Review: ‘Animal’ (2023), starring Ranbir Kapoor, Anil Kapoor, Bobby Deol, Rashmika Mandanna and Tripti Dimri

December 12, 2023

by Carla Hay

Ranbir Kapoor in “Animal” (Photo courtesy of AA Films)

“Animal” (2023)

Directed by Sandeep Reddy Vanga

Hindi with subtitles

Culture Representation: Taking place in India and in the United States, the action film “Animal” features an all-Indian cast of characters representing the working-class, middle-class and wealthy.

Culture Clash: A “bad boy” from a rich family gets into violent feuds with family members and other people. 

Culture Audience: “Animal” will appeal primarily to people who are fans of the movie’s headliners and don’t mind watching long-winded movies with mindless plots and gory and excessive violence.

Cast members of “Animal.” Pictured sitting in front, from left to right: Adyaan Sachdeva, Suresh Oberoi and Ananya Bhati. Pictured standing in back, from left to right: Kalyan Vittapu, Siddhant Karnick, Saloni Batra, Anil Kapoor, Charu Shankar, Anshul Chauhan and Ranbir Kapoor. (Photo courtesy of AA Films)

Trashy, idiotic, and filled with disgusting bloody violence that’s overly repetitive, “Animal” is excruciatingly too long at about 200 minutes. This garbage movie has no redeeming qualities. It’s yet another stupid story about feuding and vengeful families. All of the acting performances are unimpressive. And to make things worse, by the end of this irritating dump of the movie, it’s obvious that it was made with a sequel in mind.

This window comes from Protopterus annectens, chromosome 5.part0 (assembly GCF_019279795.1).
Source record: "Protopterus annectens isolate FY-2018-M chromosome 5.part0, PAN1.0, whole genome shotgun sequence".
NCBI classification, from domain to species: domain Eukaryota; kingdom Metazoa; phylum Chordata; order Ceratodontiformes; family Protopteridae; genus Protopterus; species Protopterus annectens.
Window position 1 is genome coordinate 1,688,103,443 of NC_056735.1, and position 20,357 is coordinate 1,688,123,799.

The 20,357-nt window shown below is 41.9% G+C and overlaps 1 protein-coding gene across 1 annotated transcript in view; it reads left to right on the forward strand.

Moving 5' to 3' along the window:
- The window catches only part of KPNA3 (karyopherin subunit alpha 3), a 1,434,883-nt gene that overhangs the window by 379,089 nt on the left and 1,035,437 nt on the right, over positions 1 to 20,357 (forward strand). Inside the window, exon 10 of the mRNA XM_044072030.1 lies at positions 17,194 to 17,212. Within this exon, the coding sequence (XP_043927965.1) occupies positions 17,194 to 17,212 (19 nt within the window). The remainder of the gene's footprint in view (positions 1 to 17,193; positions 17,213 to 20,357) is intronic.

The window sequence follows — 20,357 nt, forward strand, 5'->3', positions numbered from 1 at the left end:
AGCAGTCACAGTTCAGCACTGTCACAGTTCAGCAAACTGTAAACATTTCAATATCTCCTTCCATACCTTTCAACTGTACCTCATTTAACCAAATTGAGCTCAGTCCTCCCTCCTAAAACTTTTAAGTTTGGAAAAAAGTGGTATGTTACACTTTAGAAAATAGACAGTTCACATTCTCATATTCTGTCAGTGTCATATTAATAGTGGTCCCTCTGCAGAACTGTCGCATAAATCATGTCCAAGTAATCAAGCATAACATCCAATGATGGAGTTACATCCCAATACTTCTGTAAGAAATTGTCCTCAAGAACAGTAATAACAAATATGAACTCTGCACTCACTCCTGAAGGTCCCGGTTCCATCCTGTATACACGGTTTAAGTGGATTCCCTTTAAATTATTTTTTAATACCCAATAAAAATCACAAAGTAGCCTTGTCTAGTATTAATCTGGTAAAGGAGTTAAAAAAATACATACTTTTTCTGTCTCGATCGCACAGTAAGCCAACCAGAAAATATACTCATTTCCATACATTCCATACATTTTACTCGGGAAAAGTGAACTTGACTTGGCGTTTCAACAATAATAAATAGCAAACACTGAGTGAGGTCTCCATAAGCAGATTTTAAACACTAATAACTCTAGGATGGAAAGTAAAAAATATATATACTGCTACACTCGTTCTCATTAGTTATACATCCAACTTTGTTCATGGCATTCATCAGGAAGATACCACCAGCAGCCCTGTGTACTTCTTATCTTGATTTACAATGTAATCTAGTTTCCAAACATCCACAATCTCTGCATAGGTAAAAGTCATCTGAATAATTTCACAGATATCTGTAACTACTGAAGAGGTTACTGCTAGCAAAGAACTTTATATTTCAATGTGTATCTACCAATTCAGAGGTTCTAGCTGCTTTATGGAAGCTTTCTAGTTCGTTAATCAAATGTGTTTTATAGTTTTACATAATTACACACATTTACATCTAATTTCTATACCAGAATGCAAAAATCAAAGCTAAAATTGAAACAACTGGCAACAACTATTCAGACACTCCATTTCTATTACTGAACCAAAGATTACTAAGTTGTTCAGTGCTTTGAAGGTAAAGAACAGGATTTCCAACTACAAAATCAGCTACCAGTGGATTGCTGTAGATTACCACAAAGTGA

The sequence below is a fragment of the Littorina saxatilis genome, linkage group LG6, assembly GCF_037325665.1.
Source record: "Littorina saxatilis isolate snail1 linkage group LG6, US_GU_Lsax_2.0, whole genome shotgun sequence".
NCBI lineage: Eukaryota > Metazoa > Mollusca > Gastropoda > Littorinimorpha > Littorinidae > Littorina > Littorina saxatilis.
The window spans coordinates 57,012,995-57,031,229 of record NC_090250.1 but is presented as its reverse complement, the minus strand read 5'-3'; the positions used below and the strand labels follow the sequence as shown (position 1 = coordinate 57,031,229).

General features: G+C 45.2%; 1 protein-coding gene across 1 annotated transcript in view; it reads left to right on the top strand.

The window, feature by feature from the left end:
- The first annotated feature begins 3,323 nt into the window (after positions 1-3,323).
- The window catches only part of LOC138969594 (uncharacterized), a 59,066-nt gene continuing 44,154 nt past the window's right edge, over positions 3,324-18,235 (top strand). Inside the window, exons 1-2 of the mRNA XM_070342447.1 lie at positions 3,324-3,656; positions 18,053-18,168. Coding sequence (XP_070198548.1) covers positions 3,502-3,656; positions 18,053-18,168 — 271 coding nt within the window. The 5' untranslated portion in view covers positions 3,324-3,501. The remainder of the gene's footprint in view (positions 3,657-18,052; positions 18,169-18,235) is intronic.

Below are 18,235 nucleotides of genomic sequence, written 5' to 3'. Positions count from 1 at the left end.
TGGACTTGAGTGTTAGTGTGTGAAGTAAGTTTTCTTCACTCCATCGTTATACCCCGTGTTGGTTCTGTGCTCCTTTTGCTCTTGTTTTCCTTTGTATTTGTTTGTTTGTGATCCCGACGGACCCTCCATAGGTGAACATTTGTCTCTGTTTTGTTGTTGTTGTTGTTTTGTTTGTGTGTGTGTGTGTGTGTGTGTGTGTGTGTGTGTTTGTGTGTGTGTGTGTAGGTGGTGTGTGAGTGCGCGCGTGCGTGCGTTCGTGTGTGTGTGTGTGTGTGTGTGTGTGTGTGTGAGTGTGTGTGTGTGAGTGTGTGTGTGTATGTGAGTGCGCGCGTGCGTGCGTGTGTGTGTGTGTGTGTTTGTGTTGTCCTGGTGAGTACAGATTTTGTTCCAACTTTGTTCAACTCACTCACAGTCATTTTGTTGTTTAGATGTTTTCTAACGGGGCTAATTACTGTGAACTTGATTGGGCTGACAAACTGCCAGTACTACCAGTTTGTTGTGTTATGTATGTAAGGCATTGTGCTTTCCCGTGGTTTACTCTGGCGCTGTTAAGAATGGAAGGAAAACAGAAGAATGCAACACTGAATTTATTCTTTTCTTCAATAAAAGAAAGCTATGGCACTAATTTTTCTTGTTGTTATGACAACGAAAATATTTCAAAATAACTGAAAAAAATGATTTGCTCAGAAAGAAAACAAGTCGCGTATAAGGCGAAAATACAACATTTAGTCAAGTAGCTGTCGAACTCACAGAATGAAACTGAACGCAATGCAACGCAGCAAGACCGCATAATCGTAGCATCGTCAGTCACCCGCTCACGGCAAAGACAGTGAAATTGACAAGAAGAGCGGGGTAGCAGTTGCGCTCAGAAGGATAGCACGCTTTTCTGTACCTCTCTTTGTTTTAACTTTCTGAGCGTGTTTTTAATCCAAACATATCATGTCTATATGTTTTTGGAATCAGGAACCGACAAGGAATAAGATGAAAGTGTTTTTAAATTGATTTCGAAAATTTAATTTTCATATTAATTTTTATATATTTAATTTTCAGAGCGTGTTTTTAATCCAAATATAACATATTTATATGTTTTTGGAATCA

Written and directed by Sandeep Reddy Vanga, “Animal” has a very tiresome and over-used plot. A “rogue” goes on killing sprees to gain power and to avenge things that happened to his family. If a movie like this is done right, audiences will root for this anti-hero. But when the central character is an unrelenting jerk with no charm or wit, there’s no reason to care.

Unfortunately, “Animal” (which takes place primarily in India and in the United States) panders to the lowest and worst possible choices on how this story could have gone. The movie has several characters who are just empty vessels for the awful dialogue that they have to spew. And the plot twists (especially in the film’s mid-credits scene) are just too ridiculous to take.